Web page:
I have hated it since Bush decided it was okay and Congress backed him up.
He hated actually dealing with business matters, preferring to play the role of the likable artiste.
Almanzo hated it, and wanted to finish as quickly as possible.
"She was suffering like crazy, she hated to be gone, Bono was seeing the show for the first time in months," he says.
Or, maybe, he hated how the photo emphasized his expansive forehead.
The Colonel, who hated being interrupted, answered a little testily.
He must have hated violence and uproar, and liked the finer shades of life.
The hospital had been a place of refuge, she hated to leave it.
He hated his liquid tones, like honey dripping on a blue plush sofa.
When he was younger, he used to love it, but now he hated it.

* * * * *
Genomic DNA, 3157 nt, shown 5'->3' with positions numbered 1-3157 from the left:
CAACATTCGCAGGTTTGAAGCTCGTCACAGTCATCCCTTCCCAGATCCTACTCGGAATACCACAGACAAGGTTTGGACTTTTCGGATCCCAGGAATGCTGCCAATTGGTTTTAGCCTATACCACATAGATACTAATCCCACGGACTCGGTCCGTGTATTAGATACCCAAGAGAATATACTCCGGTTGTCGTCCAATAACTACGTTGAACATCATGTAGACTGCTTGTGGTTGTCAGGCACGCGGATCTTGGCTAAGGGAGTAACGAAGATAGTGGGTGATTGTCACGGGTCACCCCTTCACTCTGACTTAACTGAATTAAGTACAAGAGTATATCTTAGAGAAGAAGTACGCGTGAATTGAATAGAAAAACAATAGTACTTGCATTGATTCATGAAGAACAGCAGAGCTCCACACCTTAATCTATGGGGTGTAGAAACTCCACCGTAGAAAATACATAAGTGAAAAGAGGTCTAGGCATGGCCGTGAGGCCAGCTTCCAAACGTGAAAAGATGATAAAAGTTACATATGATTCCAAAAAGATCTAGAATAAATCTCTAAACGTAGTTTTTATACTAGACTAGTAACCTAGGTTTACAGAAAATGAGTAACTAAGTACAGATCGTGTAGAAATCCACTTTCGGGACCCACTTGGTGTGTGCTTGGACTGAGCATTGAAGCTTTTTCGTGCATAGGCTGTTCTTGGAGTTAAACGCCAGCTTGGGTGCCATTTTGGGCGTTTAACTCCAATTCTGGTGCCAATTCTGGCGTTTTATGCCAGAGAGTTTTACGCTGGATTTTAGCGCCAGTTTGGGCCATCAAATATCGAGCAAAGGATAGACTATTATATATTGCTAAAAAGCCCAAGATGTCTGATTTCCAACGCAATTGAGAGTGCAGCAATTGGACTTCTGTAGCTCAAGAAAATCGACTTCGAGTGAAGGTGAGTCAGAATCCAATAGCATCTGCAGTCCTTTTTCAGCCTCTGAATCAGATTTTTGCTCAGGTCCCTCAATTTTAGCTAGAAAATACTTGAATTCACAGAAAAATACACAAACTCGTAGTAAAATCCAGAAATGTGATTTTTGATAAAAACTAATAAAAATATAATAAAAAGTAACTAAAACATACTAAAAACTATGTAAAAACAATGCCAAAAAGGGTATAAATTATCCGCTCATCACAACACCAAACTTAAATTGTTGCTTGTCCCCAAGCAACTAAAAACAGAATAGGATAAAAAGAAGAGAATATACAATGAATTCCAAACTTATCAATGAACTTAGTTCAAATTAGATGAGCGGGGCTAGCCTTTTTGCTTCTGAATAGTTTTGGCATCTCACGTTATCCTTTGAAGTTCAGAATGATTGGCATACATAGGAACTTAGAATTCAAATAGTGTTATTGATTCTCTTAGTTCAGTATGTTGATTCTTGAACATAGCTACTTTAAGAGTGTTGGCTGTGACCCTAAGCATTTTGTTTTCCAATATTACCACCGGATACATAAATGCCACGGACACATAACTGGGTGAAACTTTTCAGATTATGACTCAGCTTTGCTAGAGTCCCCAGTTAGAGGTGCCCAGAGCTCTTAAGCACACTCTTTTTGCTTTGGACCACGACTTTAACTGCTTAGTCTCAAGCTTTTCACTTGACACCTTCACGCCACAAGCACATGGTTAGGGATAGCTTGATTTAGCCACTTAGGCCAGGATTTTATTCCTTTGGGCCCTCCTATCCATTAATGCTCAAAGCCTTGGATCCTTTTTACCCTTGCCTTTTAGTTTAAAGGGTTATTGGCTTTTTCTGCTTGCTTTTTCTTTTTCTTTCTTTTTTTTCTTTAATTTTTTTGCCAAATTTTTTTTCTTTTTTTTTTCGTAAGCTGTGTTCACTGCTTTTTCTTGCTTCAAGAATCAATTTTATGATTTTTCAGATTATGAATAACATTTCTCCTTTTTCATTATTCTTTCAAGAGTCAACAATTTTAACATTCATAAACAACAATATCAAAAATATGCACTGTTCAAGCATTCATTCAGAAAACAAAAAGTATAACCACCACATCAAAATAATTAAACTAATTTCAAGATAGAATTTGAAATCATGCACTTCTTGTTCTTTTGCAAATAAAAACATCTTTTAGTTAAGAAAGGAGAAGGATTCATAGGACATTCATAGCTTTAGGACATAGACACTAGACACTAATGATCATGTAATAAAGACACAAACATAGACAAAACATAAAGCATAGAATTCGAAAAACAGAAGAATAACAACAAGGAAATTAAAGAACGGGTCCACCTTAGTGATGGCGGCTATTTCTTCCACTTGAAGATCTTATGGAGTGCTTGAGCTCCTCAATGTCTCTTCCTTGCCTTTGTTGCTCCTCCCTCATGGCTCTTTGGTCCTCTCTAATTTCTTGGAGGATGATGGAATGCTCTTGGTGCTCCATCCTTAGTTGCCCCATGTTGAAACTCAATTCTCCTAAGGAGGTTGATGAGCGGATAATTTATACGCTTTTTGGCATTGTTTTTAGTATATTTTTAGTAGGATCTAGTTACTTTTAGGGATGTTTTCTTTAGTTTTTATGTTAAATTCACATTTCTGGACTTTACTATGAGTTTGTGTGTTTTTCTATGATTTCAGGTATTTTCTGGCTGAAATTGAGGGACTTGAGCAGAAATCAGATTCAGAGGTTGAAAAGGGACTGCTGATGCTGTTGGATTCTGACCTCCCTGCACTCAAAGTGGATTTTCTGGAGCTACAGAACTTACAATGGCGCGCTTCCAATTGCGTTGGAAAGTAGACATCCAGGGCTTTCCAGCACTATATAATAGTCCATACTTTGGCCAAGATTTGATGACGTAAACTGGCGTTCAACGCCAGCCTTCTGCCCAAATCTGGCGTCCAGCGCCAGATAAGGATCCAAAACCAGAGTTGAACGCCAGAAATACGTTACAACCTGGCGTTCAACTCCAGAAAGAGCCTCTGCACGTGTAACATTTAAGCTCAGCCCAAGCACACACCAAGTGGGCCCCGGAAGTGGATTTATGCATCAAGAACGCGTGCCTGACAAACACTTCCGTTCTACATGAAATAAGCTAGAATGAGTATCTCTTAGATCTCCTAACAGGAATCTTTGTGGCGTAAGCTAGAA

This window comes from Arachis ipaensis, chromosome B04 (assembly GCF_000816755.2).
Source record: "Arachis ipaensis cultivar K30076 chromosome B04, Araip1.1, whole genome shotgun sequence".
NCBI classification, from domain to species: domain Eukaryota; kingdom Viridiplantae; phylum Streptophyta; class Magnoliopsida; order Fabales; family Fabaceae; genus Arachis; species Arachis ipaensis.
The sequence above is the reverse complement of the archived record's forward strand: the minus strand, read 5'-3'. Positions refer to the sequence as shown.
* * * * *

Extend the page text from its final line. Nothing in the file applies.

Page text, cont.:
Old English hatian "to hate," from Proto-Germanic *hatojanan (cf. Old Saxon haton, Old Norse hata, German hassen, Gothic hatan "to hate"), from PIE root *kad- "sorrow, hatred" (cf. Avestan sadra- "grief, sorrow, calamity," Greek kedos "care, trouble, sorrow," Welsh cas "pain, anger"). Related: Hated; hating. French haine (n.), hair (v.) are Germanic. Hate crime attested from 1988.
Old English hete "hatred, spite," from Proto-Germanic *hatis- (cf. Old Norse hattr, Old Frisian hat, Dutch haat, Old High German has, German Hass, Gothic hatis; see hate (v.)). Altered in Middle English to conform with the verb. Hate mail is first attested 1967.